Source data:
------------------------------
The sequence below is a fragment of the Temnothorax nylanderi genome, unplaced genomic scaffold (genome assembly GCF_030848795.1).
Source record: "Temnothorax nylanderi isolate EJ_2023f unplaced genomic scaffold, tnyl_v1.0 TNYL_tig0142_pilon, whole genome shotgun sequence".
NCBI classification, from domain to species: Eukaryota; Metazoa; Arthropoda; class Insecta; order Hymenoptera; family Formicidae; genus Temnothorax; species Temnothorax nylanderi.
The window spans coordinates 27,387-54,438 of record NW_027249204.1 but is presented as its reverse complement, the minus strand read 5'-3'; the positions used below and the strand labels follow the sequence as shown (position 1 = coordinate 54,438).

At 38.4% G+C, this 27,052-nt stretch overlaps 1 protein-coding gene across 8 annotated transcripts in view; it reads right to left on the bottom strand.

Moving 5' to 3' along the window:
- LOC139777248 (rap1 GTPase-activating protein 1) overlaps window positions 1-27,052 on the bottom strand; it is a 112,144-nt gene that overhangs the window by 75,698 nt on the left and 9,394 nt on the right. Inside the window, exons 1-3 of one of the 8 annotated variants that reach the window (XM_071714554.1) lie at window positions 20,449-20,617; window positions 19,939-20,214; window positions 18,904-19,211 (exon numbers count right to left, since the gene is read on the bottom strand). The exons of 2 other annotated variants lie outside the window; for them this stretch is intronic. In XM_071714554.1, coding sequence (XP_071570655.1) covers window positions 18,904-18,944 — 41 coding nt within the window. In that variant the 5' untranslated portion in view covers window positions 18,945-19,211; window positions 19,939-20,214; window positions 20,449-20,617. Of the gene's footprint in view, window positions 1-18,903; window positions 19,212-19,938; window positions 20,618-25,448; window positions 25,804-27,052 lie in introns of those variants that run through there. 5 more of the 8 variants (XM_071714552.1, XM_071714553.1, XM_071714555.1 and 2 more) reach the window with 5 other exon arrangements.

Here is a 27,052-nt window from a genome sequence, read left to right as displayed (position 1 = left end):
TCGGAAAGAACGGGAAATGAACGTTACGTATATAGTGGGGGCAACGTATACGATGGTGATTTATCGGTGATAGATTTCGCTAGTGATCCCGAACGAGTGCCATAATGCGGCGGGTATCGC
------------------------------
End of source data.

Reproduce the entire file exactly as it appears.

The sequence below is a fragment of the Temnothorax nylanderi genome, unplaced genomic scaffold (genome assembly GCF_030848795.1).
Source record: "Temnothorax nylanderi isolate EJ_2023f unplaced genomic scaffold, tnyl_v1.0 TNYL_tig0142_pilon, whole genome shotgun sequence".
NCBI classification, from domain to species: Eukaryota; Metazoa; Arthropoda; class Insecta; order Hymenoptera; family Formicidae; genus Temnothorax; species Temnothorax nylanderi.
The window spans coordinates 27,387-54,438 of record NW_027249204.1 but is presented as its reverse complement, the minus strand read 5'-3'; the positions used below and the strand labels follow the sequence as shown (position 1 = coordinate 54,438).

At 38.4% G+C, this 27,052-nt stretch overlaps 1 protein-coding gene across 8 annotated transcripts in view; it reads right to left on the bottom strand.

Moving 5' to 3' along the window:
- LOC139777248 (rap1 GTPase-activating protein 1) overlaps window positions 1-27,052 on the bottom strand; it is a 112,144-nt gene that overhangs the window by 75,698 nt on the left and 9,394 nt on the right. Inside the window, exons 1-3 of one of the 8 annotated variants that reach the window (XM_071714554.1) lie at window positions 20,449-20,617; window positions 19,939-20,214; window positions 18,904-19,211 (exon numbers count right to left, since the gene is read on the bottom strand). The exons of 2 other annotated variants lie outside the window; for them this stretch is intronic. In XM_071714554.1, coding sequence (XP_071570655.1) covers window positions 18,904-18,944 — 41 coding nt within the window. In that variant the 5' untranslated portion in view covers window positions 18,945-19,211; window positions 19,939-20,214; window positions 20,449-20,617. Of the gene's footprint in view, window positions 1-18,903; window positions 19,212-19,938; window positions 20,618-25,448; window positions 25,804-27,052 lie in introns of those variants that run through there. 5 more of the 8 variants (XM_071714552.1, XM_071714553.1, XM_071714555.1 and 2 more) reach the window with 5 other exon arrangements.

Here is a 27,052-nt window from a genome sequence, read left to right as displayed (position 1 = left end):
TCGGAAAGAACGGGAAATGAACGTTACGTATATAGTGGGGGCAACGTATACGATGGTGATTTATCGGTGATAGATTTCGCTAGTGATCCCGAACGAGTGCCATAATGCGGCGGGTATCGC